The peak sanctuary of Kophinas at Mezzolati flourished during the MM III period. A large number of figurines, representations of humans and animals, were offered as votives. Most of the anthropomorphic figurines are male. A clear distinction between two traditions is defined; the naturalistic and the stylized. As all of the figurines are in a fragmentary state of preservation it is often possible to make observations on the way they were constructed. It is evident that the use of the tenon-and-mortise articulation system is generalized in the naturalistic group thus giving the figurine-makers a variety of options to express their ideal human body.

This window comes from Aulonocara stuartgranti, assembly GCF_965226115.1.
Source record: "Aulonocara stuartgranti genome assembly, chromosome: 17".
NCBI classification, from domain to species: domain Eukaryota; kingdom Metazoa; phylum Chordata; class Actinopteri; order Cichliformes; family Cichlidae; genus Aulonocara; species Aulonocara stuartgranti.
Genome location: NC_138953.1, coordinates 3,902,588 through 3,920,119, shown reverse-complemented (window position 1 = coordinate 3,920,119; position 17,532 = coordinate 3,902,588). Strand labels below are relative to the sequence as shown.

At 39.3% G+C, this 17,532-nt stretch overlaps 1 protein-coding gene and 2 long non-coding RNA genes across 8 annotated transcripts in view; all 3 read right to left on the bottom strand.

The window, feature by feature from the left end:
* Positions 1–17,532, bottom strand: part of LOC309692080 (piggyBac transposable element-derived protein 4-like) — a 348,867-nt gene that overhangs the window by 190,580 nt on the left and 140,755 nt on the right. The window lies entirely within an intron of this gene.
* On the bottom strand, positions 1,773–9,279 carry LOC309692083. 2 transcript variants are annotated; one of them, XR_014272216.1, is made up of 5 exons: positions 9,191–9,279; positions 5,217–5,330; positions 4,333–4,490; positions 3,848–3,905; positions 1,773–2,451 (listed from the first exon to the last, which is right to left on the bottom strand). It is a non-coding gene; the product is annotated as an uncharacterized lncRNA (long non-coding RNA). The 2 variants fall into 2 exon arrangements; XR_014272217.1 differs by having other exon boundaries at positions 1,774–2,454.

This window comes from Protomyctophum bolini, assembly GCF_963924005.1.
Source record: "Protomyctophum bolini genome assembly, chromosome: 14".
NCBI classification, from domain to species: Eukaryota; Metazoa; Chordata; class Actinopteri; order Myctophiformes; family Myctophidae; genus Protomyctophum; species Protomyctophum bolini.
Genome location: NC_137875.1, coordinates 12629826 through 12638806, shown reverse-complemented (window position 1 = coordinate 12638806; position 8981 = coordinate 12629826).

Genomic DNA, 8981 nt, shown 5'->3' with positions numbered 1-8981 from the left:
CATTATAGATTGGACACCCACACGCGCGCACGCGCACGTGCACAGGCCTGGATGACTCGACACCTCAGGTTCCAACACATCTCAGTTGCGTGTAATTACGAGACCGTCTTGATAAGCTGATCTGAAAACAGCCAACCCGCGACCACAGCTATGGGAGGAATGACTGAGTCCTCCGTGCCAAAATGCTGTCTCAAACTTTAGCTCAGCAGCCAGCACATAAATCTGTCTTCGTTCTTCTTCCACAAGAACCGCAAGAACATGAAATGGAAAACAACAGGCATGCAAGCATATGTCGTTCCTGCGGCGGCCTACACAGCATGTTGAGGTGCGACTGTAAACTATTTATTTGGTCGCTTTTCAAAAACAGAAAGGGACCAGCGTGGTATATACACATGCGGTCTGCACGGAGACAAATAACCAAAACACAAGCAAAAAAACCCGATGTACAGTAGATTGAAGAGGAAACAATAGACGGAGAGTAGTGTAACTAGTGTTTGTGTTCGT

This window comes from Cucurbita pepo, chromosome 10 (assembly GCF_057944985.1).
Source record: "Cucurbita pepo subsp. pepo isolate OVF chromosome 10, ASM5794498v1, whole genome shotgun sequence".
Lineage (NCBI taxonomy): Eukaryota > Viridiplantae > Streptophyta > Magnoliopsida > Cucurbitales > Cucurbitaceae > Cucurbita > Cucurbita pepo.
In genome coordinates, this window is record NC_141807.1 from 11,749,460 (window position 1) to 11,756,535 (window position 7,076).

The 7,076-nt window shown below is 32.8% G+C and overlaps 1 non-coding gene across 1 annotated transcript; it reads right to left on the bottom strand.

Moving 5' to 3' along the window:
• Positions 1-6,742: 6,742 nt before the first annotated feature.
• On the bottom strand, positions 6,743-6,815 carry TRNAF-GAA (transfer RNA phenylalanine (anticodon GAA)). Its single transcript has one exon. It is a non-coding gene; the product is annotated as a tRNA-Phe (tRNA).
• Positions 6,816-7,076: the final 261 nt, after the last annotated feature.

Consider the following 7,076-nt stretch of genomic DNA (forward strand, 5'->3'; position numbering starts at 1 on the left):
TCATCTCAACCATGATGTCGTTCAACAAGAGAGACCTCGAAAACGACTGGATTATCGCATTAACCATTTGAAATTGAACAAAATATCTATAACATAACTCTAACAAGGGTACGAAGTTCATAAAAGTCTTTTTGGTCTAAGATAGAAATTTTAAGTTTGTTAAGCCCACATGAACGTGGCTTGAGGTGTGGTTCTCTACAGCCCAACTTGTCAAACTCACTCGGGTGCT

Although studies have shown that some Kophinas figurine-makers were familiar with the techniques of bronzeworking, it is suggested in this paper that some of them were also familiar with the work of ivory craftsmen whose techniques they might have imitated. The possible existence of this string in a broader network of ideas among craftsmen and artists is discussed here, as well as the significance of this connection since ivory craftsmen are dependent on the palaces and Kophinas is a rural sanctuary, away from any so far known palaces.